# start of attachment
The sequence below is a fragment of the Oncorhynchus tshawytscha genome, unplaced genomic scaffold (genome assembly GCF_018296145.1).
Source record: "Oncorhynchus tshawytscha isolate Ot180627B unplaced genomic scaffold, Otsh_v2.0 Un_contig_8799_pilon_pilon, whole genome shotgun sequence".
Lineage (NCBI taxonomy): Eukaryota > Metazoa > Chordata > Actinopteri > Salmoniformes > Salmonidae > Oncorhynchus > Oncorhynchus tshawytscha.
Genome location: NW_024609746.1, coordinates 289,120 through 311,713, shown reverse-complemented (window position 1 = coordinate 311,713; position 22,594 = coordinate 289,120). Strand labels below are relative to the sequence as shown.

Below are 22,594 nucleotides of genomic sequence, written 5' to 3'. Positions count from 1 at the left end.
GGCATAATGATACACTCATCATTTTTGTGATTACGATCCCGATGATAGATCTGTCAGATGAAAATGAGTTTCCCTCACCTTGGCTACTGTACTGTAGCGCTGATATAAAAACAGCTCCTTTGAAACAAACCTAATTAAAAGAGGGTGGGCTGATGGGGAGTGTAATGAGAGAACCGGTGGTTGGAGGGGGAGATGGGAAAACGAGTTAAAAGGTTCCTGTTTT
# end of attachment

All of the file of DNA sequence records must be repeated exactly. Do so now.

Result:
The sequence below is a fragment of the Oncorhynchus tshawytscha genome, unplaced genomic scaffold (genome assembly GCF_018296145.1).
Source record: "Oncorhynchus tshawytscha isolate Ot180627B unplaced genomic scaffold, Otsh_v2.0 Un_contig_8799_pilon_pilon, whole genome shotgun sequence".
Lineage (NCBI taxonomy): Eukaryota > Metazoa > Chordata > Actinopteri > Salmoniformes > Salmonidae > Oncorhynchus > Oncorhynchus tshawytscha.
Genome location: NW_024609746.1, coordinates 289,120 through 311,713, shown reverse-complemented (window position 1 = coordinate 311,713; position 22,594 = coordinate 289,120). Strand labels below are relative to the sequence as shown.

Below are 22,594 nucleotides of genomic sequence, written 5' to 3'. Positions count from 1 at the left end.
GGCATAATGATACACTCATCATTTTTGTGATTACGATCCCGATGATAGATCTGTCAGATGAAAATGAGTTTCCCTCACCTTGGCTACTGTACTGTAGCGCTGATATAAAAACAGCTCCTTTGAAACAAACCTAATTAAAAGAGGGTGGGCTGATGGGGAGTGTAATGAGAGAACCGGTGGTTGGAGGGGGAGATGGGAAAACGAGTTAAAAGGTTCCTGTTTT